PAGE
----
Along the way, he registered 32 tackles on the defensive side of the ball and four more on special teams. Phillips also had one quarterback hurry and allowed 12 of 14 passes thrown into his coverage areas to be completed for a combined 75 yards. While his numbers were not spectacular, and lacked the big-play element that helped him earn numerous individual accolades the previous season, he was still one of Los Angeles’ better defensive players whenever on the field.

2020 preview

What is his projected role? The Patriots signed Phillips in free agency shortly after trading their number three safety of the last seven years to the Lions: while Phillips is more of a box safety compared to Duron Harmon, who saw most of his action as a deep centerfielder, he has the experience and versatility to effectively fill Harmon’s old role as the next man up behind starting options Devin McCourty and Patrick Chung. Based on his skillset and previous usage, he is projected to serve as a rotational box safety to take some pressure off Chung and second-round rookie Kyle Dugger.

What is his special teams value? During his last fully healthy season (2018), Phillips was one of the best special teams players in the NFL due to his athleticism and quick diagnosing skills. The Chargers therefore used him on all four of their kick coverage teams and also regularly employed him on their field goal and extra point blocking units. As for the Patriots, the expectation is that he will play a similar role and that he could be a candidate to fill the personal protector job previously held by free agency departee Nate Ebner.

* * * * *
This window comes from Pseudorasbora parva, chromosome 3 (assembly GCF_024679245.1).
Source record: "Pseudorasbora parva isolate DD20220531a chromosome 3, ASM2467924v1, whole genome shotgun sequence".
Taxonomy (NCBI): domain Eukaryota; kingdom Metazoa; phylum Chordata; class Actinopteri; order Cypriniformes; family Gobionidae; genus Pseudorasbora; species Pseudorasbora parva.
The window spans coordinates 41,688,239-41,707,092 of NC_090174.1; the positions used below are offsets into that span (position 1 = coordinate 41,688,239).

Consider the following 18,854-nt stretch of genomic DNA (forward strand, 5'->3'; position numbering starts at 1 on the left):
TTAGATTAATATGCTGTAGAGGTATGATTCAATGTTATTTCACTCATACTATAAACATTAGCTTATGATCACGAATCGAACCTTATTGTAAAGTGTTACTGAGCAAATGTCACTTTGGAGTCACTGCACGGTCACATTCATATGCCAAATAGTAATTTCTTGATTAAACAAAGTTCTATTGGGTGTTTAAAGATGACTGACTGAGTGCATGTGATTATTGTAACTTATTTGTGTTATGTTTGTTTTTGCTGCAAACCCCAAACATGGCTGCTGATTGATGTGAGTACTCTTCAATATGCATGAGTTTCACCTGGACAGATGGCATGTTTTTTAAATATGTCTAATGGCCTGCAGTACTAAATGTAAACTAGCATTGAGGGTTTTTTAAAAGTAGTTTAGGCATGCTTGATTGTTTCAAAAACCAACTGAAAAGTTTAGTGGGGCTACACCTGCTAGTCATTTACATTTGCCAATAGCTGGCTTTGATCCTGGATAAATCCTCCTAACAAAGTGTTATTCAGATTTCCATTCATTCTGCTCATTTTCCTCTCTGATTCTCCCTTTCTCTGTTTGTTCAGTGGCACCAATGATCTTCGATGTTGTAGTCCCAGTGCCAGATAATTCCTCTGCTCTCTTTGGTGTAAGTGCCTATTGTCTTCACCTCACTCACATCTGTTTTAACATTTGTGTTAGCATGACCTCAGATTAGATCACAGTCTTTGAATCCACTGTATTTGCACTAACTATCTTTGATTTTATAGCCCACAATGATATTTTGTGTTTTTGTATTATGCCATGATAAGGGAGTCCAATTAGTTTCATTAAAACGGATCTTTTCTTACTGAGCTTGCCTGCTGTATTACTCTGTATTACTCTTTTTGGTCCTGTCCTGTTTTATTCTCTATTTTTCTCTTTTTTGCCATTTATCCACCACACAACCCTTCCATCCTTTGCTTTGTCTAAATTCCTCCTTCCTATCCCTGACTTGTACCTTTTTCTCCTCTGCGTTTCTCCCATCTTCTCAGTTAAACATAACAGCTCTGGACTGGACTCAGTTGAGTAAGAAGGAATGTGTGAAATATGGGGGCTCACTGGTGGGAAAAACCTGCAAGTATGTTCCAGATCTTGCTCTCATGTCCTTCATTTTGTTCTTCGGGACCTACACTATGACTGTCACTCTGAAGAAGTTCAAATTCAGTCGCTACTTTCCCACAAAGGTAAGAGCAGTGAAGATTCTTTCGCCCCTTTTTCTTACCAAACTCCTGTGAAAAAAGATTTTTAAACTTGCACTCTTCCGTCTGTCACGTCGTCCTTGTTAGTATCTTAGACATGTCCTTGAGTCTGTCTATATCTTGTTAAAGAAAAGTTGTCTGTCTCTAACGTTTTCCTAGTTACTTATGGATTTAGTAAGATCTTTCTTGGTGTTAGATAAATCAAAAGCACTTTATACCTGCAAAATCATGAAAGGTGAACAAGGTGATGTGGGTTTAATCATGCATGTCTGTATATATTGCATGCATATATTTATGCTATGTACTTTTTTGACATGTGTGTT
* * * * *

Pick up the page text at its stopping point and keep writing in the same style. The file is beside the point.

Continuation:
Does he have positional versatility? Phillips’ versatility is on display not just due to his special teams usage but also how L.A. opted to move him all over the formation on the defensive side of the ball. In 2019, according to Pro Football Focus, he played 122 snaps as a box safety, 72 as a slot cornerback, 60 as a free safety, 18 on the defensive line, and nine more on the perimeter. While it remains to be seen how the Patriots will eventually try to take advantage of his versatility, Phillips’ skillset is intriguing.

What is his salary cap situation? New England signed Phillips to a two-year, $6 million free agency contract in March and he will therefore account for a salary cap hit of $2.22 million in 2020. The number alone does not necessarily stand out, but the guarantees attached to it effectively make him a lock to be on the Patriots’ roster this year: based on his salary guarantee — $1 million of his $1.25 million salary is guaranteed — in combination with his signing bonus proration, New England would lose $781,250 against their cap in case they release Phillips.

What is his roster outlook? His contractual situation essentially guarantees Phillips a spot on New England’s roster this season. The question, however, will be how the team eventually uses him: he is expected to become a four-unit special teamer, but could also play a prominent role on the defensive side of the ball as the number two strong safety behind Chung. In this capacity, the 28-year-old would likely see regular action against tight ends and in run support while also giving the team an upgrade over 2019 Chung-backup Terrence Brooks.